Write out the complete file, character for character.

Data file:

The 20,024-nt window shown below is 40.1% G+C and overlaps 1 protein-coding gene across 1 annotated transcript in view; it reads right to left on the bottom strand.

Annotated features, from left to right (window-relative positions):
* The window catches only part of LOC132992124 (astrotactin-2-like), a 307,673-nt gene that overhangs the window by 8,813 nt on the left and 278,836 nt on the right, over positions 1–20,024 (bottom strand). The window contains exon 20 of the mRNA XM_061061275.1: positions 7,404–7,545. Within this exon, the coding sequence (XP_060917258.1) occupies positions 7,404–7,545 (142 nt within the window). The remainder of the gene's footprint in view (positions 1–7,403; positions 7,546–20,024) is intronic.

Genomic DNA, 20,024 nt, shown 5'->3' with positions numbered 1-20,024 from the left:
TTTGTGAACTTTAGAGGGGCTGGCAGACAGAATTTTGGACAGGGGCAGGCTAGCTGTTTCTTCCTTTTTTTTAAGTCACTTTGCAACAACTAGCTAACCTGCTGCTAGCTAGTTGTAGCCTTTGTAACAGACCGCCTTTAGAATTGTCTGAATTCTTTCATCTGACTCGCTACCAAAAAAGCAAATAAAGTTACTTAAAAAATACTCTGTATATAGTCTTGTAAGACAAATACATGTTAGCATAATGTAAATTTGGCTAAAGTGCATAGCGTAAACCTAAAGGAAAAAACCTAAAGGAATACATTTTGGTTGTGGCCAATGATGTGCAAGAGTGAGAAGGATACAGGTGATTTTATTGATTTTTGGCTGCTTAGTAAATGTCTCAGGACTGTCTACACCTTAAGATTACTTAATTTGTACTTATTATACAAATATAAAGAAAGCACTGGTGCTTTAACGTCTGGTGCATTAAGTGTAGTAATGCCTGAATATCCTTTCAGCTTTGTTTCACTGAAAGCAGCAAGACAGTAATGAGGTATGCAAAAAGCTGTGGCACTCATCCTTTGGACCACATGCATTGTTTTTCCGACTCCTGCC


The 20,024-nt window shown below is 40.1% G+C and overlaps 1 protein-coding gene across 1 annotated transcript in view; it reads right to left on the bottom strand.

Annotated features, from left to right (window-relative positions):
* The window catches only part of LOC132992124 (astrotactin-2-like), a 307,673-nt gene that overhangs the window by 8,813 nt on the left and 278,836 nt on the right, over positions 1–20,024 (bottom strand). The window contains exon 20 of the mRNA XM_061061275.1: positions 7,404–7,545. Within this exon, the coding sequence (XP_060917258.1) occupies positions 7,404–7,545 (142 nt within the window). The remainder of the gene's footprint in view (positions 1–7,403; positions 7,546–20,024) is intronic.

Genomic DNA, 20,024 nt, shown 5'->3' with positions numbered 1-20,024 from the left:
TTTGTGAACTTTAGAGGGGCTGGCAGACAGAATTTTGGACAGGGGCAGGCTAGCTGTTTCTTCCTTTTTTTTAAGTCACTTTGCAACAACTAGCTAACCTGCTGCTAGCTAGTTGTAGCCTTTGTAACAGACCGCCTTTAGAATTGTCTGAATTCTTTCATCTGACTCGCTACCAAAAAAGCAAATAAAGTTACTTAAAAAATACTCTGTATATAGTCTTGTAAGACAAATACATGTTAGCATAATGTAAATTTGGCTAAAGTGCATAGCGTAAACCTAAAGGAAAAAACCTAAAGGAATACATTTTGGTTGTGGCCAATGATGTGCAAGAGTGAGAAGGATACAGGTGATTTTATTGATTTTTGGCTGCTTAGTAAATGTCTCAGGACTGTCTACACCTTAAGATTACTTAATTTGTACTTATTATACAAATATAAAGAAAGCACTGGTGCTTTAACGTCTGGTGCATTAAGTGTAGTAATGCCTGAATATCCTTTCAGCTTTGTTTCACTGAAAGCAGCAAGACAGTAATGAGGTATGCAAAAAGCTGTGGCACTCATCCTTTGGACCACATGCATTGTTTTTCCGACTCCTGCC